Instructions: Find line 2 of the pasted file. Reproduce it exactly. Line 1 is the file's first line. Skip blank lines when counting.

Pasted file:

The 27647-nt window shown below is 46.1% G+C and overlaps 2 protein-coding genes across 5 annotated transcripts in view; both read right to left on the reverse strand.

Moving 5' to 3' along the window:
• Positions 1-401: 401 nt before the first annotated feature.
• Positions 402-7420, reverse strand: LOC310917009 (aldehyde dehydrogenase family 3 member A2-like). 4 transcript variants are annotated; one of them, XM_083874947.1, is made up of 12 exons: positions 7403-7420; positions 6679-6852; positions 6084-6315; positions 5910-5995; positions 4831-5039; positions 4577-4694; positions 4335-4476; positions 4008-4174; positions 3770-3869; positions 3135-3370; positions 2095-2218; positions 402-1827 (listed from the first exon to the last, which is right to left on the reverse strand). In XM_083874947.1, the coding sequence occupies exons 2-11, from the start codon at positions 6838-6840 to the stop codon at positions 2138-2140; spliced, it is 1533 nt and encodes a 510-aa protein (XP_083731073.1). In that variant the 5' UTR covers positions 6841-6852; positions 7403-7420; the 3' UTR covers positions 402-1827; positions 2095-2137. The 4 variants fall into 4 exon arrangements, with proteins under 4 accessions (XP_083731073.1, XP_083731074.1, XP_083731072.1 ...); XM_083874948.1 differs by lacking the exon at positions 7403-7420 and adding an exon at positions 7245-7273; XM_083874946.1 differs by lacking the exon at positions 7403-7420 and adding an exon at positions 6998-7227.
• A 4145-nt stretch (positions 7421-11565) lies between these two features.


Moving 5' to 3' along the window: